Other features include that treatments, delivery methods and behavioural change interventions used in the service should be evidence based. Clinicians should have high-level communication skills for facilitating health literacy and behavioural change. The service should be cost efficient and be able to attract sustainable long-term funding. Finally, it should be harmonious with the local health service organisation.
Core principles to underpin of the care delivery
Core principles incorporated into the design included Wagner’s theoretical framework for the management of chronic disease, the biopsychosocial model of healthcare and patient-centredness. Wagner’s theoretical framework is a well-recognised and accepted model of chronic care.48 It is a broad theoretical framework that describes the elements needed to effectively care for people with chronic conditions such as knee OA. The model describes how health systems need to consider the design of service delivery to include self-management support and decision support for patients. The model highlights the importance of patients being informed and ‘activated’ (a measure of self-management capabilities), and health practitioners being adequately prepared. The service should adopt a biopsychosocial approach, whereby activity and participation are seen as the mechanism for achieving better symptom control.49 The service should also be underpinned by patient-centred care principles and thus be responsive to individual needs and preferences and allow flexibility and individualisation of treatment plans.
Methods of delivery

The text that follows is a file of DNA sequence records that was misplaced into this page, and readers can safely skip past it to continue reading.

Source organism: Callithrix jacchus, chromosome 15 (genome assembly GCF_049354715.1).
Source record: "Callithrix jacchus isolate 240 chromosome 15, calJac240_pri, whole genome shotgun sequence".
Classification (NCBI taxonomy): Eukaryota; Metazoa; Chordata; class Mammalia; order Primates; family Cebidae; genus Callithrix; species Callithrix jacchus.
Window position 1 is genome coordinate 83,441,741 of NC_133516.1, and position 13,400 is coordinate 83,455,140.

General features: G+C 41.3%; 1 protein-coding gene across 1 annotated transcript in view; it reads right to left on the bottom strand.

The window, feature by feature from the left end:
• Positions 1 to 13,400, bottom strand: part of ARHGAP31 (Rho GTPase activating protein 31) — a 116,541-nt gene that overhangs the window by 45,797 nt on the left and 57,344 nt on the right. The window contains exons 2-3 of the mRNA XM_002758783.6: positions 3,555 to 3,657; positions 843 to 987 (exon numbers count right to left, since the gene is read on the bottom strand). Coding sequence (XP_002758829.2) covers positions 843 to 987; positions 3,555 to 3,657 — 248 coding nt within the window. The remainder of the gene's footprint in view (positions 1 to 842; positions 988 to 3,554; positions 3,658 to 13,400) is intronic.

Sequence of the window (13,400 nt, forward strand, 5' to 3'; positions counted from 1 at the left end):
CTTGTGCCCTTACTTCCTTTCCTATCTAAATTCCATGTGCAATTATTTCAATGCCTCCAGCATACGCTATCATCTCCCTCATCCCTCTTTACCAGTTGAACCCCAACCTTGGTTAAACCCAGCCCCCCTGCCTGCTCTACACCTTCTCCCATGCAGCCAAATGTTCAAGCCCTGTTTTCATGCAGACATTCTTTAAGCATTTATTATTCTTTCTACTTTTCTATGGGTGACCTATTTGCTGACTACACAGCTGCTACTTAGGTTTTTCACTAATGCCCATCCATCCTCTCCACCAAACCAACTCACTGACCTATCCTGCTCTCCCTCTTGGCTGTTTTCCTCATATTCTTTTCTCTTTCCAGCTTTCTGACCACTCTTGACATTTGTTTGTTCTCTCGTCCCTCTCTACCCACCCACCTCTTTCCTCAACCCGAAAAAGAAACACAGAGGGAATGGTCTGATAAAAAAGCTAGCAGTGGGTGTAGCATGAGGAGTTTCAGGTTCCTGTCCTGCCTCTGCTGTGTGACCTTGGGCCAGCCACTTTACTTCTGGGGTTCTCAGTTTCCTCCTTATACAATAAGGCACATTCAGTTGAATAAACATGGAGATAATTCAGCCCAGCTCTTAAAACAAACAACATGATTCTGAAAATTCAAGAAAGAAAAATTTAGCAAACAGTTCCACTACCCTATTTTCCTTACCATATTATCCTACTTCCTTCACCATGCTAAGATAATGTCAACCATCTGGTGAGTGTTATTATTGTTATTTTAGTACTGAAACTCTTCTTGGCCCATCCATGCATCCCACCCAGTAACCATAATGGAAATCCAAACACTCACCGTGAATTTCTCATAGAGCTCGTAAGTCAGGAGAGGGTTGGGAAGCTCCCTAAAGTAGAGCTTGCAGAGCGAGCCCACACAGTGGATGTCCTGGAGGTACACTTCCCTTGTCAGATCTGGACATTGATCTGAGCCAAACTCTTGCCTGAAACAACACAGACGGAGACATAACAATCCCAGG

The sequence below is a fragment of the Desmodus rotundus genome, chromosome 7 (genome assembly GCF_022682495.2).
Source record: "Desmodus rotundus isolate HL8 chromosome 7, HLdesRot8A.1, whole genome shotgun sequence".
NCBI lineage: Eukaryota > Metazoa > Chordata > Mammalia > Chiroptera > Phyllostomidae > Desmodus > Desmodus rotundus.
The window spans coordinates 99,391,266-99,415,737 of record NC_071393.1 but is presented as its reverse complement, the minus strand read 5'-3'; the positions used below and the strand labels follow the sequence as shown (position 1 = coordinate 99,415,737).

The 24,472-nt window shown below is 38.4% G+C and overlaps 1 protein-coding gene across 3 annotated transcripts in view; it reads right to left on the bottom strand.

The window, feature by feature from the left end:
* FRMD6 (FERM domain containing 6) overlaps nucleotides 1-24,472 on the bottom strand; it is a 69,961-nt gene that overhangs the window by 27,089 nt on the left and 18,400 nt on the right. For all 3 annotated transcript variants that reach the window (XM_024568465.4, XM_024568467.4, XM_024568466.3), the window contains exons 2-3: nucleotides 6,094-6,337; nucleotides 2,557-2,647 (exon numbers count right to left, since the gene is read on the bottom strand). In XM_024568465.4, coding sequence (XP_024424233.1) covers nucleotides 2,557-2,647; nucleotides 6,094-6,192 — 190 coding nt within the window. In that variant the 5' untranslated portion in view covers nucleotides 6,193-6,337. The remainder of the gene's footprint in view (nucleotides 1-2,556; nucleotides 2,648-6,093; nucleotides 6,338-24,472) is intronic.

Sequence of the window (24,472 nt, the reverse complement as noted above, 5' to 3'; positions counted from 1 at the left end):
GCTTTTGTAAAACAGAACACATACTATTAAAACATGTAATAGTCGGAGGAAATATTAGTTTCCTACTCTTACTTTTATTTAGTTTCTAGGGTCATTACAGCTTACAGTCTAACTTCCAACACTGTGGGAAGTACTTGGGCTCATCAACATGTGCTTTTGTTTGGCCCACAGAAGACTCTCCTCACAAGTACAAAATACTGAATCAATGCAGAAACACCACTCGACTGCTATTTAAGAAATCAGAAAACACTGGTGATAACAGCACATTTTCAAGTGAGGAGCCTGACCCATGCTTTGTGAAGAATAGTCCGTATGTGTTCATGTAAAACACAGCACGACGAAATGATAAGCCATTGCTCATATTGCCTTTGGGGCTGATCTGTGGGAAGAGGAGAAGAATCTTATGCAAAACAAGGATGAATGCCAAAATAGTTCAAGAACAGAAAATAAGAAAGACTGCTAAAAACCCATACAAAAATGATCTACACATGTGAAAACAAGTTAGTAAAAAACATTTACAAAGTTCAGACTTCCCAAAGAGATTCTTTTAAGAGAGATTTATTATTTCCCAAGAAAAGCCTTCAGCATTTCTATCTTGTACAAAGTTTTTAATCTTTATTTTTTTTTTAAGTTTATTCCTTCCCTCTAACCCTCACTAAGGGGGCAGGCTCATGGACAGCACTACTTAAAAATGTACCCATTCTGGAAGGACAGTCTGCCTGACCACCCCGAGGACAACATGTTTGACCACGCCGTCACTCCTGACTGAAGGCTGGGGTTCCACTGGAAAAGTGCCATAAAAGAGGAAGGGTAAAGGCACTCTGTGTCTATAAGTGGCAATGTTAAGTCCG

Various options for delivery of care include primary versus tertiary settings, public and/or private community services, single and multiprofession services (eg, practice nurses, physiotherapists, health coaches) and remote (eg, telephone, web based) versus individual in-person versus group in-person delivery options. Remote models are effective, can improve access to care and can reduce cultural, language, socioeconomic and geographical inequities.50 51 A systematic review supports the efficacy of telephone-delivered interventions for improving physical activity levels in people with chronic disease.52 A recent study showed physiotherapy management of knee OA can be effectively delivered remotely by skype53 and via telephone.54 Importantly, outcomes are equivalent between remotely and conventionally delivered services,55 56 but with additional cost saving and time saving benefits.57 Other potential advantages of remote-delivery models are their ability to overcome issues of quality control, adapt to future changes in both content and delivery due to the small number of staff involved, being more easily scaled up or down, and having potential to improve equity of service (accessible to remote/rural patients and those with mobility or language barriers). The theoretical technological divide is a potential disadvantage both in terms of availability of equipment (all patients need a telephone at the very least), and the need for patients and providers to engage with a non-traditional form of healthcare delivery.